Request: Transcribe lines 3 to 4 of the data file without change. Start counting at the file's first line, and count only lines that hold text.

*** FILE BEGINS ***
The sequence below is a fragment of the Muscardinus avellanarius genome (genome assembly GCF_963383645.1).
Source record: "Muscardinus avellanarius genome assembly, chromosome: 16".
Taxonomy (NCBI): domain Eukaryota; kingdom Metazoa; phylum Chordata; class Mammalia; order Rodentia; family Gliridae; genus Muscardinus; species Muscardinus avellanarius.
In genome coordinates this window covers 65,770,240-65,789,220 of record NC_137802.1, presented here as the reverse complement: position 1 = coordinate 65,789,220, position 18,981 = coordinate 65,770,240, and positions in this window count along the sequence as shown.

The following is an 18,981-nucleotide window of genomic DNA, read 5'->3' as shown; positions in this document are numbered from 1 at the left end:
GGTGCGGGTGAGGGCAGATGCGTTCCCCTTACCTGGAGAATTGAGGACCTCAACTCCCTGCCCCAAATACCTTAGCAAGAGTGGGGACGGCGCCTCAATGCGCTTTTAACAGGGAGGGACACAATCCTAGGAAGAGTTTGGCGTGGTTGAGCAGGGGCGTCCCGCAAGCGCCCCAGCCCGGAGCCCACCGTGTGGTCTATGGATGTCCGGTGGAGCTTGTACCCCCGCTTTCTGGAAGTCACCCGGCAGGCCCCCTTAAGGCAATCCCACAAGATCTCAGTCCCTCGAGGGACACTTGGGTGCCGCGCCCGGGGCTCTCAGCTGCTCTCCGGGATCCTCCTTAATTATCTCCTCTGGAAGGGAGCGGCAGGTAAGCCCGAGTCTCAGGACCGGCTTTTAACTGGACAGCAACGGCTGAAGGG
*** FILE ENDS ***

Taxonomy (NCBI): domain Eukaryota; kingdom Metazoa; phylum Chordata; class Mammalia; order Rodentia; family Gliridae; genus Muscardinus; species Muscardinus avellanarius.
In genome coordinates this window covers 65,770,240-65,789,220 of record NC_137802.1, presented here as the reverse complement: position 1 = coordinate 65,789,220, position 18,981 = coordinate 65,770,240, and positions in this window count along the sequence as shown.